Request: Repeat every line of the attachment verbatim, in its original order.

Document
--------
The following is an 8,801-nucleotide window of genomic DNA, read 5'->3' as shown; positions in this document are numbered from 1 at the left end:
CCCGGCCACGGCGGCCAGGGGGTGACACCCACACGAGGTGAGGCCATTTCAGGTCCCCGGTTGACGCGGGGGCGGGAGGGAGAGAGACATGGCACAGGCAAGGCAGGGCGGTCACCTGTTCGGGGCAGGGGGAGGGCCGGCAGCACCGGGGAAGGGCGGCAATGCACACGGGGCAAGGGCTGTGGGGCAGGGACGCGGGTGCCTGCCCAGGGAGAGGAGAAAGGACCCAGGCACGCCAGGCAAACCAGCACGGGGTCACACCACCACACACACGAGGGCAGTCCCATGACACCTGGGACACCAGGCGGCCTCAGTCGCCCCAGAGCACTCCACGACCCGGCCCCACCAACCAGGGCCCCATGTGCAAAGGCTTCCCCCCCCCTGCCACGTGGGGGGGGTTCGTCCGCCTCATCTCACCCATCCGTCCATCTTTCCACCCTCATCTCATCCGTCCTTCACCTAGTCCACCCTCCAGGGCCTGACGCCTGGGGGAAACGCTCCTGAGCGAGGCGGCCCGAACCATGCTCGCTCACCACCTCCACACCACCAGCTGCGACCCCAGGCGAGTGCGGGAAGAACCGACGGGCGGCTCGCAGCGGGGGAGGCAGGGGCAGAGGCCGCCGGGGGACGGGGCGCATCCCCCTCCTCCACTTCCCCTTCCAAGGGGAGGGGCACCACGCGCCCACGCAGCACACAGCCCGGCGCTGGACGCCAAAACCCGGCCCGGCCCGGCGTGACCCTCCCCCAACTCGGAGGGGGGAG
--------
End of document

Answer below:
The following is an 8,801-nucleotide window of genomic DNA, read 5'->3' as shown; positions in this document are numbered from 1 at the left end:
CCCGGCCACGGCGGCCAGGGGGTGACACCCACACGAGGTGAGGCCATTTCAGGTCCCCGGTTGACGCGGGGGCGGGAGGGAGAGAGACATGGCACAGGCAAGGCAGGGCGGTCACCTGTTCGGGGCAGGGGGAGGGCCGGCAGCACCGGGGAAGGGCGGCAATGCACACGGGGCAAGGGCTGTGGGGCAGGGACGCGGGTGCCTGCCCAGGGAGAGGAGAAAGGACCCAGGCACGCCAGGCAAACCAGCACGGGGTCACACCACCACACACACGAGGGCAGTCCCATGACACCTGGGACACCAGGCGGCCTCAGTCGCCCCAGAGCACTCCACGACCCGGCCCCACCAACCAGGGCCCCATGTGCAAAGGCTTCCCCCCCCCTGCCACGTGGGGGGGGTTCGTCCGCCTCATCTCACCCATCCGTCCATCTTTCCACCCTCATCTCATCCGTCCTTCACCTAGTCCACCCTCCAGGGCCTGACGCCTGGGGGAAACGCTCCTGAGCGAGGCGGCCCGAACCATGCTCGCTCACCACCTCCACACCACCAGCTGCGACCCCAGGCGAGTGCGGGAAGAACCGACGGGCGGCTCGCAGCGGGGGAGGCAGGGGCAGAGGCCGCCGGGGGACGGGGCGCATCCCCCTCCTCCACTTCCCCTTCCAAGGGGAGGGGCACCACGCGCCCACGCAGCACACAGCCCGGCGCTGGACGCCAAAACCCGGCCCGGCCCGGCGTGACCCTCCCCCAACTCGGAGGGGGGAG